In the days leading up to the start of school I had several conversations with my son Sam and all of them started the same:
“Mom, I’m scared to start first grade.”
Each time I would offer standard responses. I asked follow up questions and gave him space to talk about his feelings. I encouraged him to think about what he was excited about. I reminded him about how much he had loved kindergarten. Nothing I offered seemed particularly helpful to him, and within a few hours we’d be back where we started.
“Mom, I’m scared to go to first grade.”
Truth is I’m scared for him to go to first grade, too. Starting his grade school experience in a pandemic means that I’ve never set foot in his classroom. I’ve never had a parent/teacher conference. I’ve never seen the principal in person. I drop my kid off in front of a big, busy building every day and watch him walk into a place I’ve only entered on election day.
Then there’s the fact that the Delta variant has paid us a visit and while I’m so grateful we are in a district that requires masks, I’m actually less confident this year that he won’t get sick.
So yeah, I’m scared about first grade, too.
Maybe it’s because his fear is mingled with my own that finally, during another round of the same conversation, an old and special memory popped into my head.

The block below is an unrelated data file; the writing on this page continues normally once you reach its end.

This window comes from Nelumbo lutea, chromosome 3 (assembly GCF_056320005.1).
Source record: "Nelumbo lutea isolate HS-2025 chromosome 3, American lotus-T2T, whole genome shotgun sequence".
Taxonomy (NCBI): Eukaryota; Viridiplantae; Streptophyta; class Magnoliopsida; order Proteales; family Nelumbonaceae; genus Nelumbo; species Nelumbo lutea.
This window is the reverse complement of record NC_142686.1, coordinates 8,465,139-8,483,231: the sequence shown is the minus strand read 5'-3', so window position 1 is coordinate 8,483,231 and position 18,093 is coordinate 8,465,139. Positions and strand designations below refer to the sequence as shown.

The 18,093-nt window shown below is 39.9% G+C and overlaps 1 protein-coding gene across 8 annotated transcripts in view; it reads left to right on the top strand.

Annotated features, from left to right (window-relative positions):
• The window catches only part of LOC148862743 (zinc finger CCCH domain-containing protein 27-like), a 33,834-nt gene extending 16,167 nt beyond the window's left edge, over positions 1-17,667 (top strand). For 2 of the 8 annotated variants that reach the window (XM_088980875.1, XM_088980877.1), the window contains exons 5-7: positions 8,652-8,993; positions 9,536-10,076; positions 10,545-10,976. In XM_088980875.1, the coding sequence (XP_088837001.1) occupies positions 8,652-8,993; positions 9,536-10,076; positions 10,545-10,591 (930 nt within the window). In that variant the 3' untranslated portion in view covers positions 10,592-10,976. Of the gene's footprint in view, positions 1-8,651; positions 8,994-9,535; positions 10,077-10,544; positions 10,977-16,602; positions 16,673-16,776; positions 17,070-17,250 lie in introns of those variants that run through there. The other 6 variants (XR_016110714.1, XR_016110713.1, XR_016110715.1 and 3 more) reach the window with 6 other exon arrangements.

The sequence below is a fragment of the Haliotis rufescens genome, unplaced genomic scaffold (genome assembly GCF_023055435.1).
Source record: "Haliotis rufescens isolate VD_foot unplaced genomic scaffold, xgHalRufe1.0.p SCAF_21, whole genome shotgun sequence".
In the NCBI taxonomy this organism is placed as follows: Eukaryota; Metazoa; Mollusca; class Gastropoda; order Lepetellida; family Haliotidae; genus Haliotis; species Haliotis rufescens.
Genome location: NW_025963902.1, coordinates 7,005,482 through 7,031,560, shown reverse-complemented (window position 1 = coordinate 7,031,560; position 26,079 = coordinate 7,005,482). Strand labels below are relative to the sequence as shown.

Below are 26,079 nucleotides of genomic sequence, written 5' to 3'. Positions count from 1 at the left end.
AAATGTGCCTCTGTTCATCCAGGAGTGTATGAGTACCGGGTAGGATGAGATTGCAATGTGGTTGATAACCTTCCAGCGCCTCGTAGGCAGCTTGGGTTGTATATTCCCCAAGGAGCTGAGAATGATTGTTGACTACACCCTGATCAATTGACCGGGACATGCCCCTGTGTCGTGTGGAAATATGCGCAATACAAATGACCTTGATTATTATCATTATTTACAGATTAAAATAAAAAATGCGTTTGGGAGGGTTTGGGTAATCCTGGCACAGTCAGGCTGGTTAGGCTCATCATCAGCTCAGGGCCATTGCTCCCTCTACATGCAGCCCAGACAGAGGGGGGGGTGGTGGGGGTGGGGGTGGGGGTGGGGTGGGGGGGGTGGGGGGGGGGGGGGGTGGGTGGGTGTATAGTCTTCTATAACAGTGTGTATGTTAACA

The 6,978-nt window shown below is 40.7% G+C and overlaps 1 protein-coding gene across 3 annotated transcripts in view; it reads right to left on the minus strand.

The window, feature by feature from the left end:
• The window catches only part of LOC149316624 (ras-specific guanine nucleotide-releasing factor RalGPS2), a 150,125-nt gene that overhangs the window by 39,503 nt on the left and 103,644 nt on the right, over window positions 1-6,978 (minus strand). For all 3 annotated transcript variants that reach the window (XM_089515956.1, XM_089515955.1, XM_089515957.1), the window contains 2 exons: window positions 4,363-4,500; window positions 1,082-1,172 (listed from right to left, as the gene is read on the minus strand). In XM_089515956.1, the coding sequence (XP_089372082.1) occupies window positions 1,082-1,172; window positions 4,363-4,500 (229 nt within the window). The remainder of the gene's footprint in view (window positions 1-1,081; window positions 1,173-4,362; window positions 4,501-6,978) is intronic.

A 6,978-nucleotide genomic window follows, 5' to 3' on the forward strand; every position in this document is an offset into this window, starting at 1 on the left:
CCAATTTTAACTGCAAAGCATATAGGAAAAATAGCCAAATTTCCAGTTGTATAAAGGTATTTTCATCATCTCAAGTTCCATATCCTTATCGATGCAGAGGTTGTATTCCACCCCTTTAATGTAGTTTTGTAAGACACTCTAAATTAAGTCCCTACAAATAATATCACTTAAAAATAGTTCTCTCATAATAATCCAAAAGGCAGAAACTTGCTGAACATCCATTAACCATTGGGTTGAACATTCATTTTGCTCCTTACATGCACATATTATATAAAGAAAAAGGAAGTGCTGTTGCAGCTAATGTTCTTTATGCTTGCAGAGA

I’m the director of the camp and retreat center for the Episcopal Church in Rhode Island. Long before I was the director, I was a camper. Thirty years ago at the start of each camp session all the campers and staff would crowd into the large barn that still serves as our primary gathering space for worship and meetings. We were welcomed to camp by Father John Hall, one of the co-directors of the camp at the time.
After offering a warm greeting, Father Hall would say some version of the following:
“I know some of you might be nervous to be at camp today. Some of you are here for the first time, and some of you haven’t been here for a year. So it’s natural to be nervous. But take a look around you. Someone here is more nervous than you are. Perhaps you can remember that, and you can reach out to someone else to help them feel welcome here. Then everyone will be a little less nervous.”
As Sam and I were headed to the beach for our last official summer evening the night before school, I shared Father Hall’s words with him. I encouraged him to be a friend, even though he was scared. I told him to look out for other people who might be even more nervous than he was. He ran ahead of me to our spot on the beach, and by the time I caught up he had already introduced himself to another boy on the beach. They spent the whole evening playing together.
I don’t know if Father Hall’s words impacted Sam, but I know they impacted me. They meant something to me all those years ago at camp, and they meant something to me leading up to the first day of school this year. I remembered to look around me, and pay attention to the fact that there are people everywhere, all of them nervous about the start of yet another pandemic school year.
It’s so easy to get lost in our own overwhelming emotions and fear and fail to see the experience of those around us. But what I learned from camp all those years ago is that the very best antidote to our own fear is reaching out in kindness to someone else. Not only can we impact the experience of those around us, but we can transform our own fear into action, and – like Fr. Hall taught me – into friendship.
Laura Clarke says
The depth of Blessing that we experienced from knowing and loving
John Hall follows us always.